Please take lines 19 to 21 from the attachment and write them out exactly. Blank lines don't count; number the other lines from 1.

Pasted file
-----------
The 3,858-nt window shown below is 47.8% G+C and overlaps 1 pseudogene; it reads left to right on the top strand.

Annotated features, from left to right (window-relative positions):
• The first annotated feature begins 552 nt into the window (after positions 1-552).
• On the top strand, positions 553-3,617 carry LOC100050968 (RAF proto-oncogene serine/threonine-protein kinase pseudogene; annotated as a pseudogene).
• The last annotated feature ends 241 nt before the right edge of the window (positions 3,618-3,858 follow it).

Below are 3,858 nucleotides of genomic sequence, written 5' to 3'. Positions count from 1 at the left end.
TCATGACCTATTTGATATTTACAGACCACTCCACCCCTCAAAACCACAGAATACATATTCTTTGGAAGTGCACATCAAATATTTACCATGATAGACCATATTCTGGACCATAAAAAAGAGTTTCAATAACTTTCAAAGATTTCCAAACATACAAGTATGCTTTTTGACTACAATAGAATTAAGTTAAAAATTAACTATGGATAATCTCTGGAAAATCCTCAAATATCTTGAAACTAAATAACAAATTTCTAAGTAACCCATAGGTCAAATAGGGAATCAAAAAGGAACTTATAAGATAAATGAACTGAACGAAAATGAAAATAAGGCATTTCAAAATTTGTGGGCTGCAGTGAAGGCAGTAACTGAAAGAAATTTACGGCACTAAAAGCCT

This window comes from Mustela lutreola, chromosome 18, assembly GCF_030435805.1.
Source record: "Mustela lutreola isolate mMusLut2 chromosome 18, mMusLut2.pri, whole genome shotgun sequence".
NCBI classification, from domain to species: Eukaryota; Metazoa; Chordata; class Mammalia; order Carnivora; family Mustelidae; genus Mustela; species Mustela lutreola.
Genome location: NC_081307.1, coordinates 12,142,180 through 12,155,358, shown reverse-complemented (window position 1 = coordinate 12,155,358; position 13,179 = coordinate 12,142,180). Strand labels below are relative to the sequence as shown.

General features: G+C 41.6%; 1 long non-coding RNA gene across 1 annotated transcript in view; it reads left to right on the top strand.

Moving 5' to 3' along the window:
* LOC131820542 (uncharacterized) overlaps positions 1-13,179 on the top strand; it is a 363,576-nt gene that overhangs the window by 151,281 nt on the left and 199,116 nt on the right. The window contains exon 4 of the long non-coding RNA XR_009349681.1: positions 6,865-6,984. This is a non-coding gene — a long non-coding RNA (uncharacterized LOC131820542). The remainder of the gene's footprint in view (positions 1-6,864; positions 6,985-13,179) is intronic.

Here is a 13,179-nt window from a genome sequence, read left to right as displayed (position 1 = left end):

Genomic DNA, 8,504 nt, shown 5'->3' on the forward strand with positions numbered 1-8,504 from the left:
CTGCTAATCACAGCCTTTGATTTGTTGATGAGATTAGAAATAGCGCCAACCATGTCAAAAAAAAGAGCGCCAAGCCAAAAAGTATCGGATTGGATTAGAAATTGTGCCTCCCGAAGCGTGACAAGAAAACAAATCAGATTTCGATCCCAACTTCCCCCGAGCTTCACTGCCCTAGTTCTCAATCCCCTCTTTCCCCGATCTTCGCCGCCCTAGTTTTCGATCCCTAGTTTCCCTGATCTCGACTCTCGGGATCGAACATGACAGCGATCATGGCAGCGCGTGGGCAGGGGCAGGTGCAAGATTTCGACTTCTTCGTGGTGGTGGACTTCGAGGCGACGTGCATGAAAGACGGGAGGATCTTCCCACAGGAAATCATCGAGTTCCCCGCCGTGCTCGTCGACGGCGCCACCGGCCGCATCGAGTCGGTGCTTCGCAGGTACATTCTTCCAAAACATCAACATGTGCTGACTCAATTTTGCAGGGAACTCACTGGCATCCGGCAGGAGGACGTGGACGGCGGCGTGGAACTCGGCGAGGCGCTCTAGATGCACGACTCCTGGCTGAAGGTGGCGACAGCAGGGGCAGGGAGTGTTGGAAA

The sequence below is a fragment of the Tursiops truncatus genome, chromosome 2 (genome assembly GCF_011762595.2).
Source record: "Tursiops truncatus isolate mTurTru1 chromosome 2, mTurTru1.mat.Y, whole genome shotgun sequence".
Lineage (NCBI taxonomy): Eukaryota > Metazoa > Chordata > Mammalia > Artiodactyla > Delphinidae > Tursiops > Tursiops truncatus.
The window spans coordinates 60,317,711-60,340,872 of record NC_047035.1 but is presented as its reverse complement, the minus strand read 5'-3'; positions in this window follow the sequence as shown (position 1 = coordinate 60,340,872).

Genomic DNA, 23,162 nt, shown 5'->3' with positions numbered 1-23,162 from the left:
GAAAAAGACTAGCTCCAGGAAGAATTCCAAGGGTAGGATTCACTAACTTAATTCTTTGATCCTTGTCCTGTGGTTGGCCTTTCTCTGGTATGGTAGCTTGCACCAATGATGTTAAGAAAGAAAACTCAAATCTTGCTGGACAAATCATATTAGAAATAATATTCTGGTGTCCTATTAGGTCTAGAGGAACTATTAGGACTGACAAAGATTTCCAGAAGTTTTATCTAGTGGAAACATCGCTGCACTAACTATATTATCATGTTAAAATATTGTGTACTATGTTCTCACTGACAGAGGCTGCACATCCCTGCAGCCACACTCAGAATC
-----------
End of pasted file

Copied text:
Source record: "Tursiops truncatus isolate mTurTru1 chromosome 2, mTurTru1.mat.Y, whole genome shotgun sequence".
Lineage (NCBI taxonomy): Eukaryota > Metazoa > Chordata > Mammalia > Artiodactyla > Delphinidae > Tursiops > Tursiops truncatus.
The window spans coordinates 60,317,711-60,340,872 of record NC_047035.1 but is presented as its reverse complement, the minus strand read 5'-3'; positions in this window follow the sequence as shown (position 1 = coordinate 60,340,872).